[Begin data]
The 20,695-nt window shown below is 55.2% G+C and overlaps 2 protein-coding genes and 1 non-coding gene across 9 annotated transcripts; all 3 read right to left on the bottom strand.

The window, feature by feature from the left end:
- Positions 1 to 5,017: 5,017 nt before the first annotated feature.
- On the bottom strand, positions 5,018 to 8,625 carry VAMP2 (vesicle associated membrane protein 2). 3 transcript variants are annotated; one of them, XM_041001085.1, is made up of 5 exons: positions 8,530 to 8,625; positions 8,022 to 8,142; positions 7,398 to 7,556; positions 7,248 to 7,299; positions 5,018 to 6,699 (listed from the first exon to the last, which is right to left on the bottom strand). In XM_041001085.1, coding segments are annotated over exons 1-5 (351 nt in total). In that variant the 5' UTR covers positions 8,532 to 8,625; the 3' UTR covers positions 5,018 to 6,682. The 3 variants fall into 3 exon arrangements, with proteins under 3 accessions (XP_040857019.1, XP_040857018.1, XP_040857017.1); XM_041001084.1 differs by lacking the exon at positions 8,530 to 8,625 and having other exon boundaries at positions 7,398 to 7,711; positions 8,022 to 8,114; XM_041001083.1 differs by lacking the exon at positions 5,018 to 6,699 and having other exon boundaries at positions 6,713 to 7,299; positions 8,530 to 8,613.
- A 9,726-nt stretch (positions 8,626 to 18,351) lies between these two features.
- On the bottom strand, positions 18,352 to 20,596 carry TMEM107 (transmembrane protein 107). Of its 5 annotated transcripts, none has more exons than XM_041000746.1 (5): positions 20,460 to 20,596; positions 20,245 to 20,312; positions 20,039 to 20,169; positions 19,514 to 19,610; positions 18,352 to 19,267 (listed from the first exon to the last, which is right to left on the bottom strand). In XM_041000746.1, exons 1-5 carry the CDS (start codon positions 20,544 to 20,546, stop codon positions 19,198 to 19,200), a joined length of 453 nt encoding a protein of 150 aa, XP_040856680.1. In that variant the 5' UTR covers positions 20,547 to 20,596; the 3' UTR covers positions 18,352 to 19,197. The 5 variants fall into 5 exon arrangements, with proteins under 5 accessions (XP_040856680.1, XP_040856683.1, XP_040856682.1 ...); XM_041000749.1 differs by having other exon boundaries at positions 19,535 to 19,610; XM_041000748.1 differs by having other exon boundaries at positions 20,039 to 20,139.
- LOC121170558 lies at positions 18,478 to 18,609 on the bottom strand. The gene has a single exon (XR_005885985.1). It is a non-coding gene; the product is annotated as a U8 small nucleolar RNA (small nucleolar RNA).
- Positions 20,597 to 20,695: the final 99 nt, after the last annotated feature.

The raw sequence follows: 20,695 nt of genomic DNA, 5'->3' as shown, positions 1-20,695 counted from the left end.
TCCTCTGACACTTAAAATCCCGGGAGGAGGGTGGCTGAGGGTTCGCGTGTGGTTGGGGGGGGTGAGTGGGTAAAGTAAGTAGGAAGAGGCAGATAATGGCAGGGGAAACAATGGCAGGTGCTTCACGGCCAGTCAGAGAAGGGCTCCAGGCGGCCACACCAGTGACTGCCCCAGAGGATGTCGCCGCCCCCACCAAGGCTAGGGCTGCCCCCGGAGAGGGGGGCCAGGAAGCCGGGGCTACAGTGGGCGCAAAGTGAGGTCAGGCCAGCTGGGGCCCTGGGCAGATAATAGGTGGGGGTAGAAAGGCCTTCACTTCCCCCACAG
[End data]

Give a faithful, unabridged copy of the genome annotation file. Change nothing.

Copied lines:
The 20,695-nt window shown below is 55.2% G+C and overlaps 2 protein-coding genes and 1 non-coding gene across 9 annotated transcripts; all 3 read right to left on the bottom strand.

The window, feature by feature from the left end:
- Positions 1 to 5,017: 5,017 nt before the first annotated feature.
- On the bottom strand, positions 5,018 to 8,625 carry VAMP2 (vesicle associated membrane protein 2). 3 transcript variants are annotated; one of them, XM_041001085.1, is made up of 5 exons: positions 8,530 to 8,625; positions 8,022 to 8,142; positions 7,398 to 7,556; positions 7,248 to 7,299; positions 5,018 to 6,699 (listed from the first exon to the last, which is right to left on the bottom strand). In XM_041001085.1, coding segments are annotated over exons 1-5 (351 nt in total). In that variant the 5' UTR covers positions 8,532 to 8,625; the 3' UTR covers positions 5,018 to 6,682. The 3 variants fall into 3 exon arrangements, with proteins under 3 accessions (XP_040857019.1, XP_040857018.1, XP_040857017.1); XM_041001084.1 differs by lacking the exon at positions 8,530 to 8,625 and having other exon boundaries at positions 7,398 to 7,711; positions 8,022 to 8,114; XM_041001083.1 differs by lacking the exon at positions 5,018 to 6,699 and having other exon boundaries at positions 6,713 to 7,299; positions 8,530 to 8,613.
- A 9,726-nt stretch (positions 8,626 to 18,351) lies between these two features.
- On the bottom strand, positions 18,352 to 20,596 carry TMEM107 (transmembrane protein 107). Of its 5 annotated transcripts, none has more exons than XM_041000746.1 (5): positions 20,460 to 20,596; positions 20,245 to 20,312; positions 20,039 to 20,169; positions 19,514 to 19,610; positions 18,352 to 19,267 (listed from the first exon to the last, which is right to left on the bottom strand). In XM_041000746.1, exons 1-5 carry the CDS (start codon positions 20,544 to 20,546, stop codon positions 19,198 to 19,200), a joined length of 453 nt encoding a protein of 150 aa, XP_040856680.1. In that variant the 5' UTR covers positions 20,547 to 20,596; the 3' UTR covers positions 18,352 to 19,197. The 5 variants fall into 5 exon arrangements, with proteins under 5 accessions (XP_040856680.1, XP_040856683.1, XP_040856682.1 ...); XM_041000749.1 differs by having other exon boundaries at positions 19,535 to 19,610; XM_041000748.1 differs by having other exon boundaries at positions 20,039 to 20,139.
- LOC121170558 lies at positions 18,478 to 18,609 on the bottom strand. The gene has a single exon (XR_005885985.1). It is a non-coding gene; the product is annotated as a U8 small nucleolar RNA (small nucleolar RNA).
- Positions 20,597 to 20,695: the final 99 nt, after the last annotated feature.

The raw sequence follows: 20,695 nt of genomic DNA, 5'->3' as shown, positions 1-20,695 counted from the left end.
TCCTCTGACACTTAAAATCCCGGGAGGAGGGTGGCTGAGGGTTCGCGTGTGGTTGGGGGGGGTGAGTGGGTAAAGTAAGTAGGAAGAGGCAGATAATGGCAGGGGAAACAATGGCAGGTGCTTCACGGCCAGTCAGAGAAGGGCTCCAGGCGGCCACACCAGTGACTGCCCCAGAGGATGTCGCCGCCCCCACCAAGGCTAGGGCTGCCCCCGGAGAGGGGGGCCAGGAAGCCGGGGCTACAGTGGGCGCAAAGTGAGGTCAGGCCAGCTGGGGCCCTGGGCAGATAATAGGTGGGGGTAGAAAGGCCTTCACTTCCCCCACAG